Amnesty International Film Festival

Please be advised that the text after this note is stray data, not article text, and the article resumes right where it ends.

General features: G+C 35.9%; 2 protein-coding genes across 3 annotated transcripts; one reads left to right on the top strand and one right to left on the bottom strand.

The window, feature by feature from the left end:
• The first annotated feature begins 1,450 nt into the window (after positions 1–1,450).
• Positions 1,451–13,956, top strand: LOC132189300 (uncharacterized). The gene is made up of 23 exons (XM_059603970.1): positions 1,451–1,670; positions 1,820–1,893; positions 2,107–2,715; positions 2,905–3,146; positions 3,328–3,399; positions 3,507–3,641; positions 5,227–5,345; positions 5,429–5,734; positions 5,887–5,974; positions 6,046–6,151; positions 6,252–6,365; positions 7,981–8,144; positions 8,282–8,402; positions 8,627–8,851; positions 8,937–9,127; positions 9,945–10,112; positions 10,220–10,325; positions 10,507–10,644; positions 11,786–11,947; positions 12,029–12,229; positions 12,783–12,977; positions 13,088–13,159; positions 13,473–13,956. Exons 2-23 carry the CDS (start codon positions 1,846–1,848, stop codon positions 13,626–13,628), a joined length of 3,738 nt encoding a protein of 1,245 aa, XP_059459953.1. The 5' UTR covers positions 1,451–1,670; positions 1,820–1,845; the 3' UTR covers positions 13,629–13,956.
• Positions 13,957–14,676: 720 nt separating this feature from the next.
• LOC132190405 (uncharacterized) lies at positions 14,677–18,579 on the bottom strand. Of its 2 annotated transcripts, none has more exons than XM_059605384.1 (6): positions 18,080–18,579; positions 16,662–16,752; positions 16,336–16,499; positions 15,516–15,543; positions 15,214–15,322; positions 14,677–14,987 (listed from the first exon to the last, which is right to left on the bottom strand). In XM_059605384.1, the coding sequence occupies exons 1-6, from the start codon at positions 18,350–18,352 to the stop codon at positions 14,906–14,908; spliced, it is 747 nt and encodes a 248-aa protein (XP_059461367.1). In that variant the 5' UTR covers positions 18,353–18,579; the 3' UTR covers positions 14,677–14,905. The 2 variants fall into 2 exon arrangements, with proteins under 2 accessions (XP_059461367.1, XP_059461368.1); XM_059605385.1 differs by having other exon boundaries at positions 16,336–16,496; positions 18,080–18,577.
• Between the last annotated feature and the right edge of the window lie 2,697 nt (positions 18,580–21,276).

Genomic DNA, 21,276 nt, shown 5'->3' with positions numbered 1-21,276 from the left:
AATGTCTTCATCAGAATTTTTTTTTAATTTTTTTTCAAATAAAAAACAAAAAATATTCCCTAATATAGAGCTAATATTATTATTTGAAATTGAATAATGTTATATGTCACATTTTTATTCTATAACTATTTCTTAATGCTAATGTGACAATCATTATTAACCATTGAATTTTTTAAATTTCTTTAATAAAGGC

7 films from 23 countries in 27 languages bring stories of human dignity, pain, passion, and hope, as they chronicle human rights issues around the globe. May 12-17, 2004 Directors Guild of America Pacific Design Center?Silver Screen Theatre Egyptian Theatre Tickets on sale now! For complete program information and to purchase tickets: www.amnestyusa.org/filmfest Special Opening Night Event features the Los Angeles Premiere of Hector Babenco's CARANDIRU (Sony Pictures Classics, 2003), and presentation of the 2004 Artists for Amnesty Award to Hector Babenco. A limited number of seats are available to the public. See the website or call 310-815-0450 for further details. The Amnesty International Film Festival was launched in the United States in Seattle in 1992 with the purpose of showcasing the best in documentary and fiction filmmaking related to human rights. Both because of the tremendous global reach of Amnesty International, and because we have focused on building relationships directly with filmmakers, production companies, television stations, and other film festivals around the world, we are able to offer programming that in many cases will simply never be seen anywhere else in the U.S. These include dozens of documentary filmssome feature length and others shortersome fiction films, animated pieces, and occasionally foreign broadcasts that are otherwise inaccessible to U.S. audiences. In addition, we are also proud to screen some of the most noteworthy and celebrated documentary films made here in the U.S. each year, including many that will go on to air on PBS, HBO, or other networks. The festival also takes pains to include archive presentations of classic feature films from major studios with strong human rights content that help us to place todays issues in an important historical context (Universal Pictures(c) "Missing" (2002 West Hollywood Festival) or Warner Bros.(c) "The Killing Fields" (2003 West Hollywood Festival).